Brunilda Nazario, MD
Psoriasis turns your skin cells into Type A overachievers: They mature about five times faster than cells in normal skin. And unlike normal skin cells, which naturally slough off, these cells pile up on the skin's surface almost faster than snow on a snowdrift. Why does this happen? What makes these cells go a little haywire?
The cause of psoriasis remains largely a mystery. But it's likely that the interplay between genes and triggers is a big part of the story. Researchers believe that psoriasis develops when something mistakenly triggers the immune system. And in psoriatic arthritis -- psoriasis that affects the joints -- both genetics and environmental factors seem to play a role.
"Originally, psoriasis was thought of as a hyperproliferative disease," says Colby Evans, MD, who is a dermatologist and psoriasis expert in Austin, Texas. "In other words, it was thought the skin was simply making too much skin. So, most of the treatments were directed at that problem."
But in 1979, a chance event shed new light on the cause. Researchers noticed that people undergoing bone marrow transplants for other conditions also became free of psoriasis when they were given a drug to suppress the immune system.
"So we now know that psoriasis is an abnormality or malfunction of the immune system," Evans tells WebMD. "And, specifically, we know that T cells, a type of white blood cell, are at the root of it. They are overgrowing and attacking the area of skin where the psoriasis is located. When you biopsy psoriasis and look at it with a microscope, you'll see many T cells underneath the plaque."
Instead of protecting the body from invaders as it normally does, the immune system in someone with psoriasis promotes inflammation and a speedy growth of skin cells. In a normal immune response, the body releases proteins called cytokines, which the immune system uses to send messages. But with psoriasis, cytokines get their signals mixed, so to speak. Then skin cells pile up, the skin thickens, and the area becomes red as inflammation and blood flow increase.
"A lot of the new treatments are targeted at trying to contain or inactivate T cells that are causing the hyperproliferation in the skin," Evans says. What triggers the activation of T cells, or keeps them on high alert, is not well understood, he adds. But genes may have something to do with it.
One out of 10 people have genes that make them more likely to get psoriasis. But most people with psoriasis don't report having a relative with the disease. So while there are clearly genetic connections, they're not exactly clear-cut.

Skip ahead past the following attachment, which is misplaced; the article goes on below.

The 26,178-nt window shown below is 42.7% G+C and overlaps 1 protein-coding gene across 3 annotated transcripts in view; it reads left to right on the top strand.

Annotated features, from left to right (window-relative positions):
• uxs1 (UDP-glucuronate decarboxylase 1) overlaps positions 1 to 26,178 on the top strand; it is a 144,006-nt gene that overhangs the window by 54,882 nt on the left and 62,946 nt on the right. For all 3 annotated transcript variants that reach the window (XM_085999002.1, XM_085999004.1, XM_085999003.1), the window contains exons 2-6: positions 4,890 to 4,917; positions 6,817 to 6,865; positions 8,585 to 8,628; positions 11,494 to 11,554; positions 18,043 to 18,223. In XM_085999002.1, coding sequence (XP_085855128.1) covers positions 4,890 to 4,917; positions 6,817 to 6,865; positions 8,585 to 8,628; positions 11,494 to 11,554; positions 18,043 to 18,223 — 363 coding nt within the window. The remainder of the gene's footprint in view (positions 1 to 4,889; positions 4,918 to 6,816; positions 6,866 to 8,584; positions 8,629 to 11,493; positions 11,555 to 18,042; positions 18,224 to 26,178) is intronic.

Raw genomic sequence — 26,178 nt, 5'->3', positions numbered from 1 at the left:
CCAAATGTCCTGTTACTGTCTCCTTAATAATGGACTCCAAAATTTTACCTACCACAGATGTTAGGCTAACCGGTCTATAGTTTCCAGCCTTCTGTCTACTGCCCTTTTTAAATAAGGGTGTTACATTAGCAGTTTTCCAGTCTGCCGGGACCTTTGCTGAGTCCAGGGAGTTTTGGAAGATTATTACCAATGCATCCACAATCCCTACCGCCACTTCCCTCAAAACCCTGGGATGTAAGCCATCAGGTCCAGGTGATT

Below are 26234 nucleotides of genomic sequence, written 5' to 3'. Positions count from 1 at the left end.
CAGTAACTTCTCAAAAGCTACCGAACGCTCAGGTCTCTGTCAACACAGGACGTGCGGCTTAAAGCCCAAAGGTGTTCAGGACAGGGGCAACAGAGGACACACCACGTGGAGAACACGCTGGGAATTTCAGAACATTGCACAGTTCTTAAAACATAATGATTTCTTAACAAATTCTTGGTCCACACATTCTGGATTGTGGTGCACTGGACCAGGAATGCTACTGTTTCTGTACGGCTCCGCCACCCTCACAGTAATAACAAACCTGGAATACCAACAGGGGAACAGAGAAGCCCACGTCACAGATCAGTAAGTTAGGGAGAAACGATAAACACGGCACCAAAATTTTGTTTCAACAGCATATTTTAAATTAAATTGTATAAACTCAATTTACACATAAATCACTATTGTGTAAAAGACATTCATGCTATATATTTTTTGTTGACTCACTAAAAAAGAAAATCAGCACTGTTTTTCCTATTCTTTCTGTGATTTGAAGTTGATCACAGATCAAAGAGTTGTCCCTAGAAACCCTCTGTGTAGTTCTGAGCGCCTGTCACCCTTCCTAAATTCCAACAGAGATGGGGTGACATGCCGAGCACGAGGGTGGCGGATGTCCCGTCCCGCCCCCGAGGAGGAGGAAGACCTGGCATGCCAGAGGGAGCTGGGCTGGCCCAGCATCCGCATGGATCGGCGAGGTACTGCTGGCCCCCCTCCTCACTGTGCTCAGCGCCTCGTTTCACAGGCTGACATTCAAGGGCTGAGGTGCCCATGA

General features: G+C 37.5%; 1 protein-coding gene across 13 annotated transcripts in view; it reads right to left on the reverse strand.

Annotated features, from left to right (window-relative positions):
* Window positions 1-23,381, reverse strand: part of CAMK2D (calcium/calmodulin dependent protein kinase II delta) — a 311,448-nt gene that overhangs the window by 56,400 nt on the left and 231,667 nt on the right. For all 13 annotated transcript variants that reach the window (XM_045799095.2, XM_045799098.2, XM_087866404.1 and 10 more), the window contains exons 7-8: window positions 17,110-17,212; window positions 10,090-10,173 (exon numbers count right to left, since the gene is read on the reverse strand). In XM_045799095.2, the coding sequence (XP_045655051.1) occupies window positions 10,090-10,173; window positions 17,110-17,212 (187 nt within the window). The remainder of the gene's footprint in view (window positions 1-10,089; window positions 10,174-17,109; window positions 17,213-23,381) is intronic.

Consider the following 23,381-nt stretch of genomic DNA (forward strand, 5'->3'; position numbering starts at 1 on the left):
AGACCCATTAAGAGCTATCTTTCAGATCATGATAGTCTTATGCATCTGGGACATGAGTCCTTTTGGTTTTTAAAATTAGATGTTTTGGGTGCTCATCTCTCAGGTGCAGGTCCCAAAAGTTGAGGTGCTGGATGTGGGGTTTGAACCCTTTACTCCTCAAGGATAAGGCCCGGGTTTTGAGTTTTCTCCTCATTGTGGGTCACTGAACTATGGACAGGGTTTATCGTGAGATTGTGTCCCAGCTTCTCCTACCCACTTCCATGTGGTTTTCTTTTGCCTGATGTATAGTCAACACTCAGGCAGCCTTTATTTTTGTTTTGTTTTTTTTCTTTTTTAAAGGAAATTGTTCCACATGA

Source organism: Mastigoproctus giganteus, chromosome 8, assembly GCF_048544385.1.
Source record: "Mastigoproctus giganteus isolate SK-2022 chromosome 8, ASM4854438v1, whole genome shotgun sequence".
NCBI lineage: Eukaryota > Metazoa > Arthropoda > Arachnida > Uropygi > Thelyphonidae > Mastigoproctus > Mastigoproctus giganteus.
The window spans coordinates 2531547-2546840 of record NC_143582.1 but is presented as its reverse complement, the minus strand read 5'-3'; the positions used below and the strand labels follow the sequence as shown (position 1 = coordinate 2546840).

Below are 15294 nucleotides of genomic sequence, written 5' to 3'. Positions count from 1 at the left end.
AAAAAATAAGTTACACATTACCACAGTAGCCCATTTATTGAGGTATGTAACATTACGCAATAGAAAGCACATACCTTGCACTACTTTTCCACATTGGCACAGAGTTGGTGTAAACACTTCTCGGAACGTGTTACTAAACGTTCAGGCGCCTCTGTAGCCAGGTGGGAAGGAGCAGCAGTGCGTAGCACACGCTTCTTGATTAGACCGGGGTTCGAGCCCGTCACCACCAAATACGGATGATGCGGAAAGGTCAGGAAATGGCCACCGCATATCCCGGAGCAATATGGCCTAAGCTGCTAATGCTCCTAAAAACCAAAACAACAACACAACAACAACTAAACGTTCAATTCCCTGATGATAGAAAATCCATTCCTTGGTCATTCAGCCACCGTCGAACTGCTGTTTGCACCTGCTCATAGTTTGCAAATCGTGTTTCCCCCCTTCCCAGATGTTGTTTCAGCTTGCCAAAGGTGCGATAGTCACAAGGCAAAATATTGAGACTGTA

"It's not a simple genetic program like green eyes or blue eyes, where it passes through a family in a specific pattern," Evans says. "And it isn't a strictly genetic disease the way cystic fibrosis is." Think of it more as tendency toward disease, possibly brought on by a variety of genetic changes. For example, errors in DNA chemicals may lead to missing, misshapen, or misplaced proteins.
To actually develop psoriasis, you must have a combination of different genes. Researchers are still working to identify all of them. Once this happens, the causes of psoriasis will become much clearer.
A significant percentage of people have genes that predispose them to the disease. But only a fraction -- maybe 2% or 3% of the population -- develop psoriasis. It's likely that the tendency toward psoriasis requires certain triggers to get fully set into motion. "Whether that is environmental triggers or infections or other types of triggers is unknown," Evans says.
A wide range of triggers is linked with the onset or flare-up of psoriasis. These vary from person to person, but may include:
"We know that injuries bring on psoriasis at the site of the injury," Evans says. "For example, if someone has a surgery, they will sometimes get psoriasis along the line of the scar." Called the Koebner phenomenon, this can also occur following vaccinations, bug bites, sunburns, or cuts. As many as half those with psoriasis experience this phenomenon. It provides a strong argument for protecting your skin, especially during summer months.
Some medications are also more likely to trigger a flare of psoriasis. They include:
"There can also be an onset after an infection such as strep throat, especially in young people," Evans says. Fortunately, treating the infection may help the flare-up to cool down.
Other triggers linked to psoriasis include allergies, diet, dry and cold weather, smoking, and heavy use of alcohol. But much more research is needed to complete the puzzle that makes up this complex disease.
SOURCES:National Psoriasis Foundation: "Causes of psoriasis and triggers," "Immune system involvement," and "Science of psoriasis: The role of genetics."American Academy of Family Physicians: "Psoriasis."Colby Evans, MD, Evans Dermatology Partners, Austin, Texas; member, board of trustees, National Psoriasis Foundation.
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